He maintains his stance of power throughout the project, only relenting on the albums outro “a few words from the firing squad (radiation),” where he grapples with his role as a famous entertainer, his potential to make a difference within the Black community, its sometimes deadly consequences and the divisiveness it can cause within Black families. 

“It’d be a lie if I told you that I ever disdained the fortune and fame / But the presence of the pleasure never abstained me from any of the pain / When my mother transitioned to another plane I was sitting on a plane / Tellin’ her to hold on and she tried hard but she just couldn’t hang / Been two years, truth is I’ll probably never be the same / Dead serious, it’s a chore not to let myself go insane / It’s crippling, make you want lean on a cup of Promethazine / But my queen say she need a king / Not another junkie, flunky rapper fiend / Friends tell her he could be another Malcolm, he could be another Martin / She told her partner I need a husband more than the world need another martyr.”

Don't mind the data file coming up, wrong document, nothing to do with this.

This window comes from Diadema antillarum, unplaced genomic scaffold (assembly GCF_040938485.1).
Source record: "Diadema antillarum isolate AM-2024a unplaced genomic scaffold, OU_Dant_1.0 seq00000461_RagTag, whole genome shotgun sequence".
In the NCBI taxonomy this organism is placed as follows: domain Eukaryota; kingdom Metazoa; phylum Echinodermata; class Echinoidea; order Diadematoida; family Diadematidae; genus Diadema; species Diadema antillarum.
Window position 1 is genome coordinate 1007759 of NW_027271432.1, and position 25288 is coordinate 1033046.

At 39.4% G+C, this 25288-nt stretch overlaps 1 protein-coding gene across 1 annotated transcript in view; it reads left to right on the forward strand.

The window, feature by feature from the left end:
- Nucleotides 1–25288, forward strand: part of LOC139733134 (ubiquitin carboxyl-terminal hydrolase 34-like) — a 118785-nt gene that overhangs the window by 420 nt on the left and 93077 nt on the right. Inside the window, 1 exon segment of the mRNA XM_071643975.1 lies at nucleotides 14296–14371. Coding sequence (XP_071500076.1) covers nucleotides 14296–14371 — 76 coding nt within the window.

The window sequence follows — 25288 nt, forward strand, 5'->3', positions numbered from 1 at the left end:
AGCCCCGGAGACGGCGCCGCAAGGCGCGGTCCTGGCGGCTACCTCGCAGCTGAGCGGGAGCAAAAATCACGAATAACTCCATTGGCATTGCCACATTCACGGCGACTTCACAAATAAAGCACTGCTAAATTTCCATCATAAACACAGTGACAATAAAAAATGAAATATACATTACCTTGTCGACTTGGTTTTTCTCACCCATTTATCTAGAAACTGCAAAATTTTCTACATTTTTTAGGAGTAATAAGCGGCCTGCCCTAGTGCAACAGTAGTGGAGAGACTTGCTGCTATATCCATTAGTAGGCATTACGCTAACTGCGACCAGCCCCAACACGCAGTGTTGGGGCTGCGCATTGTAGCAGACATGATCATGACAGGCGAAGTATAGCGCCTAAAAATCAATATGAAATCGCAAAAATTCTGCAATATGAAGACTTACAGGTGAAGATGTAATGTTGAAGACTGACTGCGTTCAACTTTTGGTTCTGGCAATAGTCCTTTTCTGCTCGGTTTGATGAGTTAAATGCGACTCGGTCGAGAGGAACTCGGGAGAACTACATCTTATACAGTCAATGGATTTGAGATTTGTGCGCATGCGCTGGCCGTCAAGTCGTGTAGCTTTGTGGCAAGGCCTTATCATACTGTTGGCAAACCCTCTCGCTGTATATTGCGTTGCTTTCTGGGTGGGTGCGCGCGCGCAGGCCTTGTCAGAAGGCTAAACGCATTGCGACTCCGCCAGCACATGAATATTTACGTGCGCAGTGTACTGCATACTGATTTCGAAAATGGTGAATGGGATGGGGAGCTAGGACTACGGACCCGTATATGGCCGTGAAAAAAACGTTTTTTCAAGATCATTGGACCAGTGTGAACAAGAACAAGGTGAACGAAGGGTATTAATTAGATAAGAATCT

Even with excellent lyricism, there are supplementary elements that make this album noteworthy. While the duo’s cohesiveness is seen through their mutual world views, the beat selection, however, is raw and unfiltered. Heavily rock influenced, RTJ4’s production is not always sonically pleasing – possible to deter the masses who are only trying to hear “good vibes.” Instead, they are purposeful. Loud guitar riffs, drums and alarms are heard throughout as they amplify the messages. Almost as if they picked beats that would not allow the audience to drift away (sometimes a catchy beat or chorus can hinder the record’s message).

Run the Jewels 4 is meaningful. Not only because of the subject matter, but the delivery itself. In our current climate, it’s rare to find conscious rap that doesn’t portray Black people as victims. El-P and Killer Mike take the opposite approach, challenging the oppressed to defend themselves, let’s hope they take heed.